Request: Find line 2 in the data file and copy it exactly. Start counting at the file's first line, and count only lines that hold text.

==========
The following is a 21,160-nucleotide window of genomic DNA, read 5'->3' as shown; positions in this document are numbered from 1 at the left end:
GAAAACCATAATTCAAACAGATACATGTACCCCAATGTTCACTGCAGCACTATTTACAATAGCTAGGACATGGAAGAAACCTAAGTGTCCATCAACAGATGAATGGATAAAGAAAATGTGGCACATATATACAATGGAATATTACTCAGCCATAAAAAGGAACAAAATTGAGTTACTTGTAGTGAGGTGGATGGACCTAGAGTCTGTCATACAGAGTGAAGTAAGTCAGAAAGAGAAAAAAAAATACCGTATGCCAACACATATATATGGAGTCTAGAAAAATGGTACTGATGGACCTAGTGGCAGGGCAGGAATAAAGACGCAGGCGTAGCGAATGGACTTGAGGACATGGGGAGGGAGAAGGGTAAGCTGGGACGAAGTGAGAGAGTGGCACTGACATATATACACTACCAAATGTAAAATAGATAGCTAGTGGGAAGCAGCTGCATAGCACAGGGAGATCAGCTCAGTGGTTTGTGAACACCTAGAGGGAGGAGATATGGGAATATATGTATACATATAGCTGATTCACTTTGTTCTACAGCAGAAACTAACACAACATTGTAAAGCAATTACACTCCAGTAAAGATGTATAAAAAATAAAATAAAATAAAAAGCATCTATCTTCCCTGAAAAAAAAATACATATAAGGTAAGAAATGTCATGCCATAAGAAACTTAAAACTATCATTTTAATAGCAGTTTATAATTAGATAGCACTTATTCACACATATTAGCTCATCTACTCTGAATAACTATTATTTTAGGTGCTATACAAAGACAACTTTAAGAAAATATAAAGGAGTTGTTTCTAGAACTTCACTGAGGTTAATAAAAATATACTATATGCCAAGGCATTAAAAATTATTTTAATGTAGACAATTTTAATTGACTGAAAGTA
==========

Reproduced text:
GAAAACCATAATTCAAACAGATACATGTACCCCAATGTTCACTGCAGCACTATTTACAATAGCTAGGACATGGAAGAAACCTAAGTGTCCATCAACAGATGAATGGATAAAGAAAATGTGGCACATATATACAATGGAATATTACTCAGCCATAAAAAGGAACAAAATTGAGTTACTTGTAGTGAGGTGGATGGACCTAGAGTCTGTCATACAGAGTGAAGTAAGTCAGAAAGAGAAAAAAAAATACCGTATGCCAACACATATATATGGAGTCTAGAAAAATGGTACTGATGGACCTAGTGGCAGGGCAGGAATAAAGACGCAGGCGTAGCGAATGGACTTGAGGACATGGGGAGGGAGAAGGGTAAGCTGGGACGAAGTGAGAGAGTGGCACTGACATATATACACTACCAAATGTAAAATAGATAGCTAGTGGGAAGCAGCTGCATAGCACAGGGAGATCAGCTCAGTGGTTTGTGAACACCTAGAGGGAGGAGATATGGGAATATATGTATACATATAGCTGATTCACTTTGTTCTACAGCAGAAACTAACACAACATTGTAAAGCAATTACACTCCAGTAAAGATGTATAAAAAATAAAATAAAATAAAAAGCATCTATCTTCCCTGAAAAAAAAATACATATAAGGTAAGAAATGTCATGCCATAAGAAACTTAAAACTATCATTTTAATAGCAGTTTATAATTAGATAGCACTTATTCACACATATTAGCTCATCTACTCTGAATAACTATTATTTTAGGTGCTATACAAAGACAACTTTAAGAAAATATAAAGGAGTTGTTTCTAGAACTTCACTGAGGTTAATAAAAATATACTATATGCCAAGGCATTAAAAATTATTTTAATGTAGACAATTTTAATTGACTGAAAGTA